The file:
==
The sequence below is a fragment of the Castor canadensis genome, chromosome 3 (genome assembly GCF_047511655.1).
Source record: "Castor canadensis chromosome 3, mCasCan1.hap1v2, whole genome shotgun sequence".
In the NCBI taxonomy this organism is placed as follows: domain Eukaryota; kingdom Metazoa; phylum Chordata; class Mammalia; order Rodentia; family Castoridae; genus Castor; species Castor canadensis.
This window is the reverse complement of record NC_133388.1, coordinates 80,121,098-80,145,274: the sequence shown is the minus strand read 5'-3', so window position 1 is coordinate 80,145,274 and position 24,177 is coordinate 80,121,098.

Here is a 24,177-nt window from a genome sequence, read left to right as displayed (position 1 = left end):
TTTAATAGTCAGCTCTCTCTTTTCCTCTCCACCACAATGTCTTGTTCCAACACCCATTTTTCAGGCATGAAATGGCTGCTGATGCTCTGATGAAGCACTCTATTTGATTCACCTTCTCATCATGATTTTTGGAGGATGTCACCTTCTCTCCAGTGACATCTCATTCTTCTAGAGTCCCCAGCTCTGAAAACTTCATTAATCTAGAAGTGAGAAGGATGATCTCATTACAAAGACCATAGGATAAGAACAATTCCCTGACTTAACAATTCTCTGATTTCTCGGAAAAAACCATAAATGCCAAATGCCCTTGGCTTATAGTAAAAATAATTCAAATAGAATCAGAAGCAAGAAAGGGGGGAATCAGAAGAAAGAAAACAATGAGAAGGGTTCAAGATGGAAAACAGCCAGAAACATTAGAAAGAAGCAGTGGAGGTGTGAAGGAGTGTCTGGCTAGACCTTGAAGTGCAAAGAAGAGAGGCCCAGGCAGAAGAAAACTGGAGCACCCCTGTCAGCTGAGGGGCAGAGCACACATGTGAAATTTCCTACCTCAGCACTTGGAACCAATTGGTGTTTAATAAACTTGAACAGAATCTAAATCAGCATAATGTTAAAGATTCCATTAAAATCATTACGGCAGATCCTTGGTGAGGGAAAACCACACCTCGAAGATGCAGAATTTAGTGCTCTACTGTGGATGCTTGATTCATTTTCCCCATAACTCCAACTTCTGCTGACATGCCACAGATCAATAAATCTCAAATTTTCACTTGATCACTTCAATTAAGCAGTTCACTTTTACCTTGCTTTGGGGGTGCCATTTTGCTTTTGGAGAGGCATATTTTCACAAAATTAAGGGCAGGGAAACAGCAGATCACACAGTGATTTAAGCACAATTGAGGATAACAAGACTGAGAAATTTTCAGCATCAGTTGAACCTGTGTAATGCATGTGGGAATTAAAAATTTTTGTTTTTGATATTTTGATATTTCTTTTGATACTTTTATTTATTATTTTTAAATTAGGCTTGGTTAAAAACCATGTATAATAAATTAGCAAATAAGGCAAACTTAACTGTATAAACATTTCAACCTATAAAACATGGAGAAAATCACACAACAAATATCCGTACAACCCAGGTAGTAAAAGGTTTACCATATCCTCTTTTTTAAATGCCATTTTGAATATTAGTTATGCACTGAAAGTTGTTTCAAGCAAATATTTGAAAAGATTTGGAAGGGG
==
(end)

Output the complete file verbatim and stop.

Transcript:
The sequence below is a fragment of the Castor canadensis genome, chromosome 3 (genome assembly GCF_047511655.1).
Source record: "Castor canadensis chromosome 3, mCasCan1.hap1v2, whole genome shotgun sequence".
In the NCBI taxonomy this organism is placed as follows: domain Eukaryota; kingdom Metazoa; phylum Chordata; class Mammalia; order Rodentia; family Castoridae; genus Castor; species Castor canadensis.
This window is the reverse complement of record NC_133388.1, coordinates 80,121,098-80,145,274: the sequence shown is the minus strand read 5'-3', so window position 1 is coordinate 80,145,274 and position 24,177 is coordinate 80,121,098.

Here is a 24,177-nt window from a genome sequence, read left to right as displayed (position 1 = left end):
TTTAATAGTCAGCTCTCTCTTTTCCTCTCCACCACAATGTCTTGTTCCAACACCCATTTTTCAGGCATGAAATGGCTGCTGATGCTCTGATGAAGCACTCTATTTGATTCACCTTCTCATCATGATTTTTGGAGGATGTCACCTTCTCTCCAGTGACATCTCATTCTTCTAGAGTCCCCAGCTCTGAAAACTTCATTAATCTAGAAGTGAGAAGGATGATCTCATTACAAAGACCATAGGATAAGAACAATTCCCTGACTTAACAATTCTCTGATTTCTCGGAAAAAACCATAAATGCCAAATGCCCTTGGCTTATAGTAAAAATAATTCAAATAGAATCAGAAGCAAGAAAGGGGGGAATCAGAAGAAAGAAAACAATGAGAAGGGTTCAAGATGGAAAACAGCCAGAAACATTAGAAAGAAGCAGTGGAGGTGTGAAGGAGTGTCTGGCTAGACCTTGAAGTGCAAAGAAGAGAGGCCCAGGCAGAAGAAAACTGGAGCACCCCTGTCAGCTGAGGGGCAGAGCACACATGTGAAATTTCCTACCTCAGCACTTGGAACCAATTGGTGTTTAATAAACTTGAACAGAATCTAAATCAGCATAATGTTAAAGATTCCATTAAAATCATTACGGCAGATCCTTGGTGAGGGAAAACCACACCTCGAAGATGCAGAATTTAGTGCTCTACTGTGGATGCTTGATTCATTTTCCCCATAACTCCAACTTCTGCTGACATGCCACAGATCAATAAATCTCAAATTTTCACTTGATCACTTCAATTAAGCAGTTCACTTTTACCTTGCTTTGGGGGTGCCATTTTGCTTTTGGAGAGGCATATTTTCACAAAATTAAGGGCAGGGAAACAGCAGATCACACAGTGATTTAAGCACAATTGAGGATAACAAGACTGAGAAATTTTCAGCATCAGTTGAACCTGTGTAATGCATGTGGGAATTAAAAATTTTTGTTTTTGATATTTTGATATTTCTTTTGATACTTTTATTTATTATTTTTAAATTAGGCTTGGTTAAAAACCATGTATAATAAATTAGCAAATAAGGCAAACTTAACTGTATAAACATTTCAACCTATAAAACATGGAGAAAATCACACAACAAATATCCGTACAACCCAGGTAGTAAAAGGTTTACCATATCCTCTTTTTTAAATGCCATTTTGAATATTAGTTATGCACTGAAAGTTGTTTCAAGCAAATATTTGAAAAGATTTGGAAGGGG